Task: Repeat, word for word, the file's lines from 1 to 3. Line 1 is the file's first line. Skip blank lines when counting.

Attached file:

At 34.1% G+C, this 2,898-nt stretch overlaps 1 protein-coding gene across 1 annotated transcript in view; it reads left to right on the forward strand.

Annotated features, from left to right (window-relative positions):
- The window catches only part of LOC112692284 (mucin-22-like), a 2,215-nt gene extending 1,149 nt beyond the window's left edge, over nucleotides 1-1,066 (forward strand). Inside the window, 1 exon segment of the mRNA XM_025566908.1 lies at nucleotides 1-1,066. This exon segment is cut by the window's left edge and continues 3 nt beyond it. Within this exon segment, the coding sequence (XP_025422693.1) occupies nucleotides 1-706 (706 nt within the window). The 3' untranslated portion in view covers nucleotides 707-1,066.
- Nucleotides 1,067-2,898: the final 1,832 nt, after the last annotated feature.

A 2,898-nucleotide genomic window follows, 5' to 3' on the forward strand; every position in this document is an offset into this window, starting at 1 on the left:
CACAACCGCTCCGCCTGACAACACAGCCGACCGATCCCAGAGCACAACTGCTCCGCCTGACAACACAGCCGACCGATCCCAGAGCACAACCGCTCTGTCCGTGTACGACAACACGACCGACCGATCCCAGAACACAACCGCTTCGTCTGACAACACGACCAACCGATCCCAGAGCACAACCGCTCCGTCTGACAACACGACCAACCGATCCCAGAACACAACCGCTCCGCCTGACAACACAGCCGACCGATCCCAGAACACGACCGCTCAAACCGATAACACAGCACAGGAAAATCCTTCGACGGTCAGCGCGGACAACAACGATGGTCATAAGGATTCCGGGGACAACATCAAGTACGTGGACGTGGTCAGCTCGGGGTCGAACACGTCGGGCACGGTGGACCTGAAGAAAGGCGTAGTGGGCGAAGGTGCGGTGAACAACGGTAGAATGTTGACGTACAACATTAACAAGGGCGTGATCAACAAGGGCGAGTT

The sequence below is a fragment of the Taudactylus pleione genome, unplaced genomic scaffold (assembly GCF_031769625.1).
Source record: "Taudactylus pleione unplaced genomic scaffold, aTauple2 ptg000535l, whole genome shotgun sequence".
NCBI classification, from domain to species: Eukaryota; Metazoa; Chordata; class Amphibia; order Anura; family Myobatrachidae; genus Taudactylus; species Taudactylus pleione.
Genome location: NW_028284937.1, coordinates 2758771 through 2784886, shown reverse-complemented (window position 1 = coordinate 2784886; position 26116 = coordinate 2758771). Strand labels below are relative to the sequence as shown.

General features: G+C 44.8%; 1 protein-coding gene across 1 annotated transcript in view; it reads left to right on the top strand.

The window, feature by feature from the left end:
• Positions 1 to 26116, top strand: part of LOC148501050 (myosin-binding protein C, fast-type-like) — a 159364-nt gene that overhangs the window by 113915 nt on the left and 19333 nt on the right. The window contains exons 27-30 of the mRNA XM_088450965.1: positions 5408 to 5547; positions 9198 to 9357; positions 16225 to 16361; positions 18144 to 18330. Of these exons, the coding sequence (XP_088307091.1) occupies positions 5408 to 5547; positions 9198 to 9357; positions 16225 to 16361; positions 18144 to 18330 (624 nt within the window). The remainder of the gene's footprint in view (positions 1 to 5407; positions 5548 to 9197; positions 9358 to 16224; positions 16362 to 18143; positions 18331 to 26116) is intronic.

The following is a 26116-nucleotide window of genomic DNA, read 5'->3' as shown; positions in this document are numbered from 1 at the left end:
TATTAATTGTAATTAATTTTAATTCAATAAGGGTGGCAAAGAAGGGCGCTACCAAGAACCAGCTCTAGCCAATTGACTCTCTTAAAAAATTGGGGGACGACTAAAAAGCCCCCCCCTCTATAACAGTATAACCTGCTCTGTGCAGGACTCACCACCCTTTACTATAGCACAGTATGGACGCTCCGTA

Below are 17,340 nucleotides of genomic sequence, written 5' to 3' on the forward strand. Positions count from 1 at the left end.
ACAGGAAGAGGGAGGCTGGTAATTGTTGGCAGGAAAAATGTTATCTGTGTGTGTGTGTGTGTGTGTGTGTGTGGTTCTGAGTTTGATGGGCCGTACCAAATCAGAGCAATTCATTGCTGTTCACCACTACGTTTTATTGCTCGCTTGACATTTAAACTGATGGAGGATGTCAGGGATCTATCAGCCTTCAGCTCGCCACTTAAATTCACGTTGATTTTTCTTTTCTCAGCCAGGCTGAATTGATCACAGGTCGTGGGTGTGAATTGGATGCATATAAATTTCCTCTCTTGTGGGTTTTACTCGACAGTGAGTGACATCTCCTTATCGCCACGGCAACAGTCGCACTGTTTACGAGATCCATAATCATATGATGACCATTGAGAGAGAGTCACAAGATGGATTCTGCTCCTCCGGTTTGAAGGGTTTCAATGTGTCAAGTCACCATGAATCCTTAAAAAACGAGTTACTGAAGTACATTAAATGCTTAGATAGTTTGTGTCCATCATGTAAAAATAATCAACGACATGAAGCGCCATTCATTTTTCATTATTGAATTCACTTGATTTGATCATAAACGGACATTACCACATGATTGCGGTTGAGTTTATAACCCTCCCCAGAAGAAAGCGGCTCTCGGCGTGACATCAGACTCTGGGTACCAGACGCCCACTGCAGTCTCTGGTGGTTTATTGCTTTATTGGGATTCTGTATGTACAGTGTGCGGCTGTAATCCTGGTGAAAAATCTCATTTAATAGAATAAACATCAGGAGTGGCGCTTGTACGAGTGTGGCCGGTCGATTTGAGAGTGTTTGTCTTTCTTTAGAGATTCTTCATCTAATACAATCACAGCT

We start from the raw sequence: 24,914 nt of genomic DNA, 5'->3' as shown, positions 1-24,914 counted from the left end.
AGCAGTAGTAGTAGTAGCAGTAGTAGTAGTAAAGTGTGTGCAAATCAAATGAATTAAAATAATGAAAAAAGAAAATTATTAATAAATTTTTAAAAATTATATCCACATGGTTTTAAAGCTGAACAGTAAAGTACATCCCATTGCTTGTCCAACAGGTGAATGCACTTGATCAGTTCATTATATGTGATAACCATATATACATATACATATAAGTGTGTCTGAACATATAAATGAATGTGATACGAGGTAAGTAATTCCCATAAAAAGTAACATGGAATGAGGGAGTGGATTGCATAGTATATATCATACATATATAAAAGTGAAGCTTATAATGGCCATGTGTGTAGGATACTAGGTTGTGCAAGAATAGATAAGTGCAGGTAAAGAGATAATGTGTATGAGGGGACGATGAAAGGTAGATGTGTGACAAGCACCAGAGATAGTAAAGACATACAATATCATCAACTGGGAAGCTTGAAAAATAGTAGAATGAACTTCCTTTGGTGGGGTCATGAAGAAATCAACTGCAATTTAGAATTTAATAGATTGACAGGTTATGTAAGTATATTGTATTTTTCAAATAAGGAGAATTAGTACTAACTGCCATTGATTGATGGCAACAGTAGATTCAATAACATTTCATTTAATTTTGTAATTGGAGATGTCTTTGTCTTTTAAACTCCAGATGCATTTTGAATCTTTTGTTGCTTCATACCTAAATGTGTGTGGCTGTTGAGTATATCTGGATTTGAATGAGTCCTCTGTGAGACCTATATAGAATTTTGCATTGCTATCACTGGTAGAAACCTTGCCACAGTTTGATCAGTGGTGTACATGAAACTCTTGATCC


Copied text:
At 34.1% G+C, this 2,898-nt stretch overlaps 1 protein-coding gene across 1 annotated transcript in view; it reads left to right on the forward strand.

Annotated features, from left to right (window-relative positions):
- The window catches only part of LOC112692284 (mucin-22-like), a 2,215-nt gene extending 1,149 nt beyond the window's left edge, over nucleotides 1-1,066 (forward strand). Inside the window, 1 exon segment of the mRNA XM_025566908.1 lies at nucleotides 1-1,066. This exon segment is cut by the window's left edge and continues 3 nt beyond it. Within this exon segment, the coding sequence (XP_025422693.1) occupies nucleotides 1-706 (706 nt within the window). The 3' untranslated portion in view covers nucleotides 707-1,066.